Three Ways Trump’s Immigration Ban Threatens Healthcare


When the Trump administration attempted to implement a travel ban affecting seven mainly Muslim countries in January, many doctors and medical workers were trapped in the United States or abroad. The administration’s travel policies continue to be a threat to the healthcare sector, according to commentators.

The chaos unleashed in the medical sector in the short time the travel ban was in place highlights a little-known fact about the U.S. healthcare industry – its reliance on foreign workers.

Arguably, the reliance of our hospitals and other facilities on skilled foreign workers is almost as great as that of agriculture on unskilled and undocumented migrants.

An article in Vox highlighted how the Trump administration’s restrictions on overseas workers might affect the healthcare industry.


Travel bans may impact healthcare

Here are some of the ways healthcare is affected:

1 The shortage of doctors and surgeons is exacerbated

The Vox article stated nearly 30 percent of surgeons and doctors who work in the United States are from other countries.

A survey from the Migration Policy Institute in 2015 found 27.9 percent of doctors and surgeons are sourced from overseas. It found 22.3 percent of all healthcare workers are immigrants.

A letter from the American Medical Association to the Secretary of Homeland Security highlighted the present crisis in healthcare. It stated:

“Many communities, including rural and low-income areas, often have problems attracting physicians to meet their health care needs.”

The letter warned Trump’s tightened immigration policy threatens to create unintended consequences.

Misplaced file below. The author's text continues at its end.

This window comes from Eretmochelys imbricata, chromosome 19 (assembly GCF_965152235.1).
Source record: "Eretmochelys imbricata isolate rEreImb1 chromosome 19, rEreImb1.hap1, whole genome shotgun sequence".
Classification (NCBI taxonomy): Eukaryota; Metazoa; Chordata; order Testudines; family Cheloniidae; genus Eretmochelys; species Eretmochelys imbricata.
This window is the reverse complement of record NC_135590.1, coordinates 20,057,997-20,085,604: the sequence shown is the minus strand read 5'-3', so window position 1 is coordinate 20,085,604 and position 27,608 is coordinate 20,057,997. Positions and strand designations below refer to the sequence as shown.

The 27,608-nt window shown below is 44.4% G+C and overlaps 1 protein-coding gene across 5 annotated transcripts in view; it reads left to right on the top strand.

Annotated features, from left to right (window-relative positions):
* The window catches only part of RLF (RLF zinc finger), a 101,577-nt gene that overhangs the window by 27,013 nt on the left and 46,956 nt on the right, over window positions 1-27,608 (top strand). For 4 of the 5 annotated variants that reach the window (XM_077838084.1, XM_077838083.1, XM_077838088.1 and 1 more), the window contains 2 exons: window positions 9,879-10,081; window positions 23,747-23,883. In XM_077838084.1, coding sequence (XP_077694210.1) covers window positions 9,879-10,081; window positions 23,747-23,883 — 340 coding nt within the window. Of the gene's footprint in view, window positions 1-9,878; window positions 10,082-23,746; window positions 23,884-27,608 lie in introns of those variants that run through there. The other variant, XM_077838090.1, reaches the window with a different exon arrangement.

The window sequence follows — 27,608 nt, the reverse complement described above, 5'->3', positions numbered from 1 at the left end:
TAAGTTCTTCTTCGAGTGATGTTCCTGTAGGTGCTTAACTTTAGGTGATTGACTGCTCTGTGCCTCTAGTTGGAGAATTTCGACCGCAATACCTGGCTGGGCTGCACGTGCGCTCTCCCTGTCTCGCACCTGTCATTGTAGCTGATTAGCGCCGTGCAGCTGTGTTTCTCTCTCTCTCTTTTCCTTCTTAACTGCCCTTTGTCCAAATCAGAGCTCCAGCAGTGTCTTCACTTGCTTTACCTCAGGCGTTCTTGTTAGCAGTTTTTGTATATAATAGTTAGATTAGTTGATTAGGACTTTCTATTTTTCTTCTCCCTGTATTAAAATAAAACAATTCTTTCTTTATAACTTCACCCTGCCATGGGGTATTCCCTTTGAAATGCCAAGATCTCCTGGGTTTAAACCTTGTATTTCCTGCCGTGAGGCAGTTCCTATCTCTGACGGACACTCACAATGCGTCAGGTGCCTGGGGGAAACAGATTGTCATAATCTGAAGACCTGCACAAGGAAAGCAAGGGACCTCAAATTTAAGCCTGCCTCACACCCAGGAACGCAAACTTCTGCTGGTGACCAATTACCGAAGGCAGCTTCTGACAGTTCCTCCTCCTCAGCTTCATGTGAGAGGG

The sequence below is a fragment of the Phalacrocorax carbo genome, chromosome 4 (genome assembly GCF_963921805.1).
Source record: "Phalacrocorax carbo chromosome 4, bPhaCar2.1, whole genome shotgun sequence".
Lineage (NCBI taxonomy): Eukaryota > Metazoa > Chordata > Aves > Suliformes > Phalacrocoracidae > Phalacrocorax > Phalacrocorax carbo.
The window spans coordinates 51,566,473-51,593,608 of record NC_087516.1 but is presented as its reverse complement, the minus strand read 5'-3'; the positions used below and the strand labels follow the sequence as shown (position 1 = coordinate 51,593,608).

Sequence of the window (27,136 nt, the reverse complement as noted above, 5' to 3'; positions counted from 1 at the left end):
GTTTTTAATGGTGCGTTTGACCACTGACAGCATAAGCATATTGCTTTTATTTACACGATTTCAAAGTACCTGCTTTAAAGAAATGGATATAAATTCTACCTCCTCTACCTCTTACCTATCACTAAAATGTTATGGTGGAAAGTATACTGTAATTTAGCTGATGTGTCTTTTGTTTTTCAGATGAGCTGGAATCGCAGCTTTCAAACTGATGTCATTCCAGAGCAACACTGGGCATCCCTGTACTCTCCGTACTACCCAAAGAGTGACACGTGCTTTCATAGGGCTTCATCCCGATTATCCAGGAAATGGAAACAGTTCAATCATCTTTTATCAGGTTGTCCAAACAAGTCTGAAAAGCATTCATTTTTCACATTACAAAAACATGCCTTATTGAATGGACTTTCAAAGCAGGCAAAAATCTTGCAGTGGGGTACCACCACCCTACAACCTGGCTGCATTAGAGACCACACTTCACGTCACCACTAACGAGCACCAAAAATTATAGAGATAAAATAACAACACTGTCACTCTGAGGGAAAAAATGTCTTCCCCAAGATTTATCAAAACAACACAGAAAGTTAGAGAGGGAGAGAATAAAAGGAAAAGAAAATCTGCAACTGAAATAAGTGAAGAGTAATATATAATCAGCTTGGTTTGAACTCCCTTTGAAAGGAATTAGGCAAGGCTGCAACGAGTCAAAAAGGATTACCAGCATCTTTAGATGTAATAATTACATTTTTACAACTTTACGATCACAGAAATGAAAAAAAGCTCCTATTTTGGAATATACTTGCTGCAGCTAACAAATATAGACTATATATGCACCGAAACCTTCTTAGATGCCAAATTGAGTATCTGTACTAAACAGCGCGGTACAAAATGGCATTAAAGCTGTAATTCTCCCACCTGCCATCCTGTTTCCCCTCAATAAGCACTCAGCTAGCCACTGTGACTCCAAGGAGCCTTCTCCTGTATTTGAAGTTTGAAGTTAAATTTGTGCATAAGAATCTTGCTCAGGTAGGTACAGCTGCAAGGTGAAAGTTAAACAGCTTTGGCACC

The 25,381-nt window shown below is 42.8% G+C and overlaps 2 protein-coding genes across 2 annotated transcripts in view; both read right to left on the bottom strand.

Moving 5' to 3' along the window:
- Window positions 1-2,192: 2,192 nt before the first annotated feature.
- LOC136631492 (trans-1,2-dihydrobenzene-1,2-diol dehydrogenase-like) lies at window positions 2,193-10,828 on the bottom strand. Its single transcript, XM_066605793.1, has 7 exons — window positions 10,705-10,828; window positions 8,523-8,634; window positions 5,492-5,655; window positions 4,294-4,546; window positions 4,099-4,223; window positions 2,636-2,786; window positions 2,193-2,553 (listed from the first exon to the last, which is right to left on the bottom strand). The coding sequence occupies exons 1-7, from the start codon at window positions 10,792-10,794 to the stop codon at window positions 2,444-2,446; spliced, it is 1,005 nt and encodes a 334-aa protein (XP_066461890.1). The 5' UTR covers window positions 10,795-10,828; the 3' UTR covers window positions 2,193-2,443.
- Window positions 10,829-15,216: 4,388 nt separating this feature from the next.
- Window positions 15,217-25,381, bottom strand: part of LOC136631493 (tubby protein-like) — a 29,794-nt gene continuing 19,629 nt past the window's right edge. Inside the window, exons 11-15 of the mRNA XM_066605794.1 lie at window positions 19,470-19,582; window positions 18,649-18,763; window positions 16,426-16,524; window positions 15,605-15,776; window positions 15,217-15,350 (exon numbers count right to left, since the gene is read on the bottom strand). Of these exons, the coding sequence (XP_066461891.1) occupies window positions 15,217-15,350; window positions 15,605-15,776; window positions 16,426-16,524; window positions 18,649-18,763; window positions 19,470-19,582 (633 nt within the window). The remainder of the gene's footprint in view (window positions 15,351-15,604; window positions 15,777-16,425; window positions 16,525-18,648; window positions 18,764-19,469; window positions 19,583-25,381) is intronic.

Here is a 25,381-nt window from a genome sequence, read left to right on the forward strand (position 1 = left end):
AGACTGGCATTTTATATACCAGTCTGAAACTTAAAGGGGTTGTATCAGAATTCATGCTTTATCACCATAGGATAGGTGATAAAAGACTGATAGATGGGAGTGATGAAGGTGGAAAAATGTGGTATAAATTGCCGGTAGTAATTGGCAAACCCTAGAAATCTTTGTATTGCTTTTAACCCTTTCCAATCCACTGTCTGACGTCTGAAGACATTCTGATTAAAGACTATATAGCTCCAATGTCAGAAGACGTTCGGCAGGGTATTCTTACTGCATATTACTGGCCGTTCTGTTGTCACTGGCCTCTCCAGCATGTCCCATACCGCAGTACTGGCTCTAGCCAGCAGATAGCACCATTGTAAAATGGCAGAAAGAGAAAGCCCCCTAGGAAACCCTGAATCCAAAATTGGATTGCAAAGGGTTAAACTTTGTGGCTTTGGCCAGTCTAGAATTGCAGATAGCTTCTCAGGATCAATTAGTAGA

2 Iran and Syria Send Large Numbers of Surgeons to the United States

The Vox story revealed Iran and Syria are among the top 10 countries that send doctors to the United States. Both countries appeared on the list of nations impacted by January’s travel ban and are likely to be part of a future ban.

The Migration Policy Institute study found 5,000 Syrian-born doctors were working in the United States in 2015. It found there are 9,000 Iranian doctors here.

Compared with US-trained doctors, overseas practitioners are more likely to be working in areas with skills shortages like rural locations. They also do a disproportionate amount of work.

3 Foreign Healthcare Workers Bolster Some Specialties

In some key areas, doctors from overseas make up as much as half of the workforce. In geriatric medicine, 50.7 percent of doctors trained abroad. The figure for nephrology (kidneys) is 47.2 percent, and 43.6 percent of specialist cardiac doctors are from other countries.

How the Travel Ban is Already Impacting Healthcare

The Vox article pointed out the Trump administration policies are already hurting medicine. Some doctors want to return home or fear they will be trapped abroad. The specter of visa clampdowns and travel bans in the future may impact the number of overseas doctors in American hospitals.

If you are a doctor who wants to work in America or a health provider looking to bring skilled work in from abroad, you should talk to our experienced Austin visas lawyers. See our resources here or call us at  (512) 399-2311.

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